Re: [DNSOP] abandoning ANAME and standardizing CNAME at apex

Tony Finch <dot@dotat.at> Mon, 25 June 2018 14:55 UTC

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Date: Mon, 25 Jun 2018 15:55:02 +0100
From: Tony Finch <dot@dotat.at>
To: =?UTF-8?Q?Colm_MacC=C3=A1rthaigh?= <colm@allcosts.net>
cc: IETF DNSOP WG <dnsop@ietf.org>, Ray Bellis <ray@bellis.me.uk>
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Subject: Re: [DNSOP] abandoning ANAME and standardizing CNAME at apex
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Colm MacCárthaigh <colm@allcosts.net>; wrote:
> On Mon, Jun 25, 2018 at 7:02 AM, Tony Finch <dot@dotat.at>; wrote:
> >
> > That isn't required if the ANAME target records are fetched/updated by an
> > out-of-band provisioning process. A server will want to do it this way if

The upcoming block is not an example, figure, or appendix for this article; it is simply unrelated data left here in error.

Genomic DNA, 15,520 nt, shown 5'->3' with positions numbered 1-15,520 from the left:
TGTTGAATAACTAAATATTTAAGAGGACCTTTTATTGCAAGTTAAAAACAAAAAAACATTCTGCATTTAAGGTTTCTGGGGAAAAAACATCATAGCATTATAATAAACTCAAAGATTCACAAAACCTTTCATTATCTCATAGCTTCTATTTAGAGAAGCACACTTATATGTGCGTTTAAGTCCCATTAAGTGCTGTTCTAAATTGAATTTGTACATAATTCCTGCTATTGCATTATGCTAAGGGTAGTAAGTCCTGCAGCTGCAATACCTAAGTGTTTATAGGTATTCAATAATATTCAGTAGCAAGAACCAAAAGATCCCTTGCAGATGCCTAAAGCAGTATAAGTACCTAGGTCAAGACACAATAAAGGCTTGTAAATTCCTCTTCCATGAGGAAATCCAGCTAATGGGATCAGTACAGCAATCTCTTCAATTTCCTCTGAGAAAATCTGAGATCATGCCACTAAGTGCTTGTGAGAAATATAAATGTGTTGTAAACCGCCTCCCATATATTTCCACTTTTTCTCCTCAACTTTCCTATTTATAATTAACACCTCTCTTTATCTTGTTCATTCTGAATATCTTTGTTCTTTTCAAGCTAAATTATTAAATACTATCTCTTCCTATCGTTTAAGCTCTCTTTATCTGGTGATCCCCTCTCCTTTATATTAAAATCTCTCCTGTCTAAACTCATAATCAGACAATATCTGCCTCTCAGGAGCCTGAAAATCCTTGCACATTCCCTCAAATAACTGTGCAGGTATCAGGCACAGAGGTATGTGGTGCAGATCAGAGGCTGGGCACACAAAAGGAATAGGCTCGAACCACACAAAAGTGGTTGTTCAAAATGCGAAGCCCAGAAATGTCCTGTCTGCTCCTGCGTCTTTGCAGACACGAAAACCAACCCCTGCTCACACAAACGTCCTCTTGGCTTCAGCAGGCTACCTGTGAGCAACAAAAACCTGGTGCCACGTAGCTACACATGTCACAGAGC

> > its query rate is bigger than the number of ANAME targetss divided by
> > their TTLs.
>
> A challenge with that is that many people now use geographic or latency
> based DNS routing based on the resolver IP address or EDNS-client-subnet.
> That's one of the reasons why Route53's ALIAS works only for targets that
> Route53 is authoritative for.

I think there are two issues here:

If your server has special knowledge of the target then there's nothing
stopping it from taking short cuts to serve tricksy answers more
efficiently.

If you are worried about a third-party auth server handing out ANAME
targets that are suboptimal, then that is what recursive ANAME support
will fix.

At the moment a third-party auth server can't do any cunning tricks with
apex names, so it has to serve a suboptimal static answer; with ANAME, the
tricksy target service gains the option of moving traffic around with TTL
granularity, if not (in the short term before recursive support) more
fine-grained tricks.

Tony.
-- 
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